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FreePulse headphones cut the cord

Story Highlights

• Logitech FreePulse Wireless Headphones light and flexible
• Headband's wire core an improvement on plastic in original
• FreePulse has better than average sound
• Headband is not adjustable, designed for big heads
By Donald Bell
CNET.com
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(CNET.comexternal link) -- We remember when Logitech released the first Bluetooth headphones for the iPod back in 2005. In fact, we still have those antiques here at our office.

Although the originals were innovative for the time, they were expensive at $150 and suffered from a fragile headband and heavy earphones.

Fortunately, the Logitech FreePulse Wireless Headphones have solved these problems and do so at a list price of $109 (current street price is less than $90). (Check pricesexternal link)

Design

The design of the Logitech FreePulse Bluetooth Headphones is one of the better we've seen. In general, behind-the-neck headphone designs commonly suffer from placing an uncomfortable amount of weight or pressure on the ears.

The FreePulse model manages to skirt this problem by using a lightweight, flexible carbon spring-steel wire inside a silicone headband. This resilient wire core also eliminates the problem Logitech has faced in the past with breakable plastic headbands.

The FreePulse headphones uses adjustable silicon over-ear straps to secure the headphones in place, and although some people just can't stand to have straps on their ears, most users will be fine since there is very little weight involved.

We found the cushions on the headphone speakers comfortable, and the thickness of the cushioning is an improvement over the original iPod Bluetooth headphones.

By draping them over your ears instead of squeezing your head like a vice, the FreePulse headphones were easy to wear for an hour or more without discomfort.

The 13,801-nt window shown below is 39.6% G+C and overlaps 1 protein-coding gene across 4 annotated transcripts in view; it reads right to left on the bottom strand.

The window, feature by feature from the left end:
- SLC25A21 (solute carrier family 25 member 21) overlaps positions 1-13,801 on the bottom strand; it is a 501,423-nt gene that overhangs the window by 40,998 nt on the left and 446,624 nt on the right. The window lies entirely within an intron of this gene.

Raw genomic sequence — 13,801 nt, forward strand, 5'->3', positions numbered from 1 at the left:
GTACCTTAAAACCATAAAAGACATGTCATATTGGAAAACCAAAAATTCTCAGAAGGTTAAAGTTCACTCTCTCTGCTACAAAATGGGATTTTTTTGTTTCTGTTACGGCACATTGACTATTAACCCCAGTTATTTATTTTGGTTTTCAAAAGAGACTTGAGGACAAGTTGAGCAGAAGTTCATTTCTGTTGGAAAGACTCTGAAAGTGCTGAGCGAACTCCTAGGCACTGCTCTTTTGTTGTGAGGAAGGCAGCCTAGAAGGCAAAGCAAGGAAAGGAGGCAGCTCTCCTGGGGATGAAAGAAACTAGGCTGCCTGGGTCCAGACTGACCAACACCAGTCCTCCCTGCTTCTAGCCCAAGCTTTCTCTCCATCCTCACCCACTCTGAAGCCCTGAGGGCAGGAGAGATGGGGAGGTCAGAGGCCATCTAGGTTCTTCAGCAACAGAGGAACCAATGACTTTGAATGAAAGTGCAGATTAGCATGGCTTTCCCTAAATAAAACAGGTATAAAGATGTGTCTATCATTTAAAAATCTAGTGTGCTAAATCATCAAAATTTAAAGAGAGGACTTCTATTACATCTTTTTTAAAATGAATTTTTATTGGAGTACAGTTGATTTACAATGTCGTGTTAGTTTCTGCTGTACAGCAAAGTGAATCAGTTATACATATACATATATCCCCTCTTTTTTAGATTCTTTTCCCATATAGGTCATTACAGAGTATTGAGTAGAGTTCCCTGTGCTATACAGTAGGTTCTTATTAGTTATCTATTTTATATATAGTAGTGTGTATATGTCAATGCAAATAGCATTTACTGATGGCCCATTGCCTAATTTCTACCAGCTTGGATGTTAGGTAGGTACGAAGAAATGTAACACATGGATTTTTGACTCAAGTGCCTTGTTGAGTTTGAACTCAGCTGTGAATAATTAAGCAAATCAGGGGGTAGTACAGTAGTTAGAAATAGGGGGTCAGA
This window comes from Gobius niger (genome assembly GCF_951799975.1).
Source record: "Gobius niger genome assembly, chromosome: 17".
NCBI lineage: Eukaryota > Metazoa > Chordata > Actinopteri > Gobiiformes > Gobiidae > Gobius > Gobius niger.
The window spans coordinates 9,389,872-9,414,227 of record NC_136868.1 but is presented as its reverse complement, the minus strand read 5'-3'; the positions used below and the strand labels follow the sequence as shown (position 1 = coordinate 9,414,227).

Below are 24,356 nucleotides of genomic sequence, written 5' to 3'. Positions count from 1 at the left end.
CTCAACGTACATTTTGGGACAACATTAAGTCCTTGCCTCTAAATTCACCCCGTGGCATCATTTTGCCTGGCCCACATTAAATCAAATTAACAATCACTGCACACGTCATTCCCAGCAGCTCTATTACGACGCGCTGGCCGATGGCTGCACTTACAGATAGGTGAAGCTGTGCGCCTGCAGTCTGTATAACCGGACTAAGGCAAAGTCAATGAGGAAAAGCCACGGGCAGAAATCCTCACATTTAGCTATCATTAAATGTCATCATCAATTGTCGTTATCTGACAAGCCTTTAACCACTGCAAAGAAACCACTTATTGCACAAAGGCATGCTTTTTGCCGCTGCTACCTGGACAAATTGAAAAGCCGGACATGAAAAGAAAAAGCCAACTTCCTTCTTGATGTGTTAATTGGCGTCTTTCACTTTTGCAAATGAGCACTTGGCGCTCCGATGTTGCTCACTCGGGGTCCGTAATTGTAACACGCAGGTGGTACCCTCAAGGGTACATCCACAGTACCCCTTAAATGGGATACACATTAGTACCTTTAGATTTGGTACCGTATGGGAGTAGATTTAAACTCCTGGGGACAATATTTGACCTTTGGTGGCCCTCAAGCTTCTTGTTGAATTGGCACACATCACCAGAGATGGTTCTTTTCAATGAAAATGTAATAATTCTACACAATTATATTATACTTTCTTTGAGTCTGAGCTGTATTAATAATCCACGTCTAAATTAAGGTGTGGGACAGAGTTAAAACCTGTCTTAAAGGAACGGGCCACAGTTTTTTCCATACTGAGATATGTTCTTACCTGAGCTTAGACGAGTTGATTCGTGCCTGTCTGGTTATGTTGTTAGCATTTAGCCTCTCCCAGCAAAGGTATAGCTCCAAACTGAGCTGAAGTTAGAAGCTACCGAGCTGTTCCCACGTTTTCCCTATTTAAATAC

If the FreePulse headphones suffer from a design flaw, it's that users cannot adjust the length of the headband. Logitech's designers seemed to err on the side of caution and provided enough room for those with large heads or lots of hair. The rest of us will need to use the adjustable ear straps to position the extra headband away from the head to avoid bumping against the neck.

The Bluetooth transmitter for the FreePulse headphones is nothing fancy. The square, black transmitter measures 1.5-inches across and 0.5-inches deep, with a power button and a connection indicator on one end and an adjustable stereo minijack on the other.

Unlike other iPod Bluetooth transmitters, the FreePulse doesn't use the iPod's proprietary connection port (leaving it free for devices like the Nike + iPod Sport Kitexternal link).

The upside of the FreePulse's simplified transmitter is it can be used on any audio source with a stereo headphone jack--including computers and home theater systems. Logitech also includes a handful of adapters that give the transmitter a snug fit for 4GB, 5GB, Mini, and Nano iPods.

Features

The features on the FreePulse headphones are wonderfully basic. Power buttons on both the headphones and Bluetooth transmitter turn red when activated, and then turn blue once they've established a Bluetooth connection.

The volume control located on the right headphone was simple to use. Behind the volume control, on the top edge of the right headphone, you'll find the headphone's power button, which doubles as a volume mute button when pressed momentarily.

Performance

The Logitech FreePulse Bluetooth headphones were not intended to hold up to audiophile scrutiny.

The ideal candidate for these headphones is someone looking for lightweight, unobtrusive headphones to use at the gym, or out on a jog--situations where wires are inconvenient and noise-blocking headphones could be hazardous.

While we thought the FreePulse headphones provided better than average sound quality with bass to spare, users looking for high-fidelity wireless headphones should look at products like the NaviPlay Bluetooth headphones for iPod or Pioneer SE-DIR800C for home theater use. (Popular headphonesexternal link)

We tested the Bluetooth transmission range of the FreePulse headphones around the office and at home. In both scenarios, we were able to put about 30 feet between the headphones and the transmitter before hearing any hiccups--a useful distance, but not luxurious.

Most likely, the only distance the transmitter will need to reach is between your head and your gym bag.

Battery life held up to its claim of around 7 hours and recharging was quick and easy. Very brief (one second) audio dropouts would occur from time to time, but this is common with all Bluetooth headphones we've tested. Aside from these momentary dropouts, no audible interference from radio or cell phones could be heard.

Final word

Logitech has been refining its wireless Bluetooth behind-the-neck headphones for quite some time now and the design quality of the FreePulse is proof of that effort.

Users looking for an affordable, full-sounding pair of wireless headphones that can handle the abuse doled out by long jogs and cluttered gym bags need look no further.


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